Penalties: The level of referee scrutiny increases in playoffs and that will be tough for these teams who can get very penalty heavy. Both teams played Ohio this year, in Ohio, and the penalty splits were eerily similar 49/32 for TORD and 48/30 for QCRG. 5 on 5 these are very strong teams, but both are capable of losing games because of penalty trouble. Penalties are still one of the biggest determents of these playoffs with 24/33 bouts in D2 playoffs seeing the least penalized team winning a bout and 37/51 D1 bouts reading the same thus far. That is a combined 61/84 so far this playoffs – 73% of games seeing the least penalized team winning. Many of those games get determined by a just a few penalties. Whoever can play cleaner gives their team a significant chance to win.
Blocking Styles: These teams have two very different and distinct blocking styles. The Furies blocking core has much more size and they will look to sit on Toronto’s jammers, while trying to close off the lines and any holes that CN Power’s smaller jammers can work through. For CN Power, they have a smaller and faster blocking core that is better at recycling fast, drawing back jammers and transitioning. They will struggle to hold Furies jammers Librawlian and InSINerator who have the size and power to disrupt their cycle and all Furies jammers have the strength to push CN Power’s pack. Both teams practice against blocking styles which are very tough for their jammers, but which won’t particularly prepare them for the other teams style. Whichever team can make in game adjustments the quickest will give themselves an advantage. If CN Power jammers are struggling their blocking core will have to use that quickness to transition to offense very fast to release jammers. If the Furies are struggling to close off small holes they will have to find ways to tighten up without giving up room on the lines – where CN Power jammers thrive. I think the Furies have a small advantage here as Brawl and Sin’s size and speed will give them a boost that should also give the Furies a small lead in lead jammer %. However, I don’t see the Furies holding CN Power jammers for long. I expect a lot of close 4-0 jams. The Furies blocking core has great momentum as their walls have consistently tightened throughout this year and there is a high level of cohesion right now, still, the experience and skill that exists in CN Power’s blocking core is serious and there won’t be any easy jams for Furies jammers.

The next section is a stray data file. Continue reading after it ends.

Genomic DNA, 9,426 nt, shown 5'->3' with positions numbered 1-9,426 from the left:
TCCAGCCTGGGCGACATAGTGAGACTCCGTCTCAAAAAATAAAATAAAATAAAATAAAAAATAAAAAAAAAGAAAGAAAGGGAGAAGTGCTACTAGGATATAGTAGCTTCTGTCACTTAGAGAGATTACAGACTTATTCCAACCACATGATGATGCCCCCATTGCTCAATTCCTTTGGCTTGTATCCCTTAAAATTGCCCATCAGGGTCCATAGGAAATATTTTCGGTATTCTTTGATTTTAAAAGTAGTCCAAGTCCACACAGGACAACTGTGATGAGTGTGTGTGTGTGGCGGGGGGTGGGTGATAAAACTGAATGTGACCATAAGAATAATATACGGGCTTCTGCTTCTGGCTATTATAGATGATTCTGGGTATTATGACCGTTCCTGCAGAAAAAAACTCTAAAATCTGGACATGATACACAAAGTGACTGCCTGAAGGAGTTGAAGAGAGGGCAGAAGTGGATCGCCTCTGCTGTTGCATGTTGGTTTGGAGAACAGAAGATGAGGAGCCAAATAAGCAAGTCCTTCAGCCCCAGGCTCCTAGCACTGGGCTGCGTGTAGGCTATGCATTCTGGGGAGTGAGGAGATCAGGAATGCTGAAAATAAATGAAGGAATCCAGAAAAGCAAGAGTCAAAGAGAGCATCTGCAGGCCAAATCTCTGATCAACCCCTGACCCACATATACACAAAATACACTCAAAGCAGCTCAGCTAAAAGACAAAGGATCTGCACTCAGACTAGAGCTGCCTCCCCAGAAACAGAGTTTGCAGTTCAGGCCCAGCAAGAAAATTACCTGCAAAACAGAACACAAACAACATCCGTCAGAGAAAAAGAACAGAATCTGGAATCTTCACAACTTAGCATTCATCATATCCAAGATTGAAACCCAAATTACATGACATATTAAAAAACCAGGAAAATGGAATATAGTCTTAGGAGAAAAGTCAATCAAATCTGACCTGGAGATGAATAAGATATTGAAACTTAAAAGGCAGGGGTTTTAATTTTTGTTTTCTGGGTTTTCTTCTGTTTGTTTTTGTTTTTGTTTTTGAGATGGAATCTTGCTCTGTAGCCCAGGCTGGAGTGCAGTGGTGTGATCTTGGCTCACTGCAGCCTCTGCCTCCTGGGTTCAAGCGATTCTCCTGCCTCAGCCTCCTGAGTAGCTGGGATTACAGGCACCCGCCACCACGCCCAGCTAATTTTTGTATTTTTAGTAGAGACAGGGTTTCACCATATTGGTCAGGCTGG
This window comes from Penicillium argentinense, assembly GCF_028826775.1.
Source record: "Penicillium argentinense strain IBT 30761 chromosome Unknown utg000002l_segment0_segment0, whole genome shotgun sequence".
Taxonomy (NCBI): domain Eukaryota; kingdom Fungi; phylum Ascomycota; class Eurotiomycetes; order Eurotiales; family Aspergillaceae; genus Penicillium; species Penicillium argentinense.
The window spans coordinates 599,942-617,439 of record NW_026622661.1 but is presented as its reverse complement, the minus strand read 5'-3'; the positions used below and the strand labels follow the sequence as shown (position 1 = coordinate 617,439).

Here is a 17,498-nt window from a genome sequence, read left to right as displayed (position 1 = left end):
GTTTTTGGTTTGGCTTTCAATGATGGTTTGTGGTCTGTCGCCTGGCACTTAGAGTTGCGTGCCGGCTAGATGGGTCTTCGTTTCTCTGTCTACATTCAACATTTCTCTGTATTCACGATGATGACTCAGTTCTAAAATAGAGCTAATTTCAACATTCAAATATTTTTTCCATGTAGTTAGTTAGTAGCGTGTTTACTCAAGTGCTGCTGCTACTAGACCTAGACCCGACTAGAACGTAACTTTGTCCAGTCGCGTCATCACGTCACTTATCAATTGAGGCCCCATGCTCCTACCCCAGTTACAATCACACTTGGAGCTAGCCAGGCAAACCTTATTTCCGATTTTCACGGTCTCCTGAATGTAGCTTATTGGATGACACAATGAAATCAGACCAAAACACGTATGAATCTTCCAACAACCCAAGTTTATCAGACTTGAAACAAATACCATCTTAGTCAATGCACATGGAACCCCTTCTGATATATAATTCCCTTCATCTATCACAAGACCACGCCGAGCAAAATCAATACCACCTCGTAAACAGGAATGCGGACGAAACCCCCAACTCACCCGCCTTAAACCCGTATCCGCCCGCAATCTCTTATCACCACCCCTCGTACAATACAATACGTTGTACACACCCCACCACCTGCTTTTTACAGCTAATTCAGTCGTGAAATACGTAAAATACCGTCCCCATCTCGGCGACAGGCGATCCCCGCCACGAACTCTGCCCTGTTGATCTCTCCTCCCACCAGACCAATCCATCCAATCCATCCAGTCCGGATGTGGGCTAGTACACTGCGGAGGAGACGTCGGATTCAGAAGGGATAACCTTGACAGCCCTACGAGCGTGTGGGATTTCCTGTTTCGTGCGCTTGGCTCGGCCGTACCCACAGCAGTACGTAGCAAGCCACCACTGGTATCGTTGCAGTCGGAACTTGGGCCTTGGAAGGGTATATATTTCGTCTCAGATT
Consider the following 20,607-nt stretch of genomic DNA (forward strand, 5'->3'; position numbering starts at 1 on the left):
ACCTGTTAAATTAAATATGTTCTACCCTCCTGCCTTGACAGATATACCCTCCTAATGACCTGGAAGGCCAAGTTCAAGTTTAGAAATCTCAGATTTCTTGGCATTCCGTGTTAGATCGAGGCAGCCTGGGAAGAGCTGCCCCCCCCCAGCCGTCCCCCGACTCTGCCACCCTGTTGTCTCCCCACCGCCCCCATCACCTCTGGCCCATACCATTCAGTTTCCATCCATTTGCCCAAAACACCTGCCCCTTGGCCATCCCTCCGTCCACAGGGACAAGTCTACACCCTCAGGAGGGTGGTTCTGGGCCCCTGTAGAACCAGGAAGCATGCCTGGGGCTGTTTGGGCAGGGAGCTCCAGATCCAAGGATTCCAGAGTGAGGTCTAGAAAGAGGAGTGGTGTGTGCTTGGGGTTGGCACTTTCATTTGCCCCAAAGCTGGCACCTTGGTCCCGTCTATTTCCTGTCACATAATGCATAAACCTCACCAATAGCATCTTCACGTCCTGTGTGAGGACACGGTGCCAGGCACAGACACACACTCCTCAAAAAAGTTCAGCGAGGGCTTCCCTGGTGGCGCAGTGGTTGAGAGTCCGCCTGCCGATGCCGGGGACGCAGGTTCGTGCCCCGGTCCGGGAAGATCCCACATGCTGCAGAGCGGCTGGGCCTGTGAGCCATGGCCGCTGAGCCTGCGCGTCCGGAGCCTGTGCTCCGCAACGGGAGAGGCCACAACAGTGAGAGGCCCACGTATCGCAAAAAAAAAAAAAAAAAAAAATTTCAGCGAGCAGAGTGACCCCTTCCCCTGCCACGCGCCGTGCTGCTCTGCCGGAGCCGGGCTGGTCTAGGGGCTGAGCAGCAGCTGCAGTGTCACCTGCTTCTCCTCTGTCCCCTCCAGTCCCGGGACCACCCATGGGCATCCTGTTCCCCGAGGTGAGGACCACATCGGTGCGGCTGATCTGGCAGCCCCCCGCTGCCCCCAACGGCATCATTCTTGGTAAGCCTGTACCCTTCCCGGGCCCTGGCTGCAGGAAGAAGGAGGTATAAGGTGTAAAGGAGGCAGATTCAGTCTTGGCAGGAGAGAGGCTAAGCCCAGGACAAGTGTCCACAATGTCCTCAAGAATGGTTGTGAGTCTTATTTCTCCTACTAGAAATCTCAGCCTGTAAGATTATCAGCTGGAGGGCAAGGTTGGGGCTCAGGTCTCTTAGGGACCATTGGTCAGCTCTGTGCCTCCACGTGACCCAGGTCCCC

Panty Passes/Drawbacks: To hammer on some finer point strategy that could decide the bout – watch for panty passes and drawbacks. Panty passes, the removal of the jammer helmet cover to fake or pass to the pivot, is a very popular trend in WFTDA and a main jammer strategy for CN Power when their jammers do not have lead. The strategy is not without its risks though, and their new inexperienced jammer line up could have this backfire. Procedural penalties, dropped helmet covers, and the overall chaos that can come from focusing on passes instead of offense, can have a disruptive effect that far outweighs the moves potential. On top of this, drawing opposing jammers back after hitting them out is central to CN Power’s defensive strategies. They are smaller and fast, but they hit deceptively hard, and drawing back opposing jammers slows their momentum while exhausting them. If CN Power gets stuck taking the front line, as I think they will as they will give up the majority of lead jams, it may be harder for CN Power to effectively draw back Furies jammers around Furies blockers. If the Furies blocking core can sit on CN Power jammers and also effectively disrupt drawbacks they will help cut down on their jammers track cut penalties, scatter CN Power’s blockers and save their jammers energy.
Prediction: Furies 175 – CN Power 162. This could go either way, but I think the Furies take this “Battle of the QEW” and beat CN Power by a very slim margin.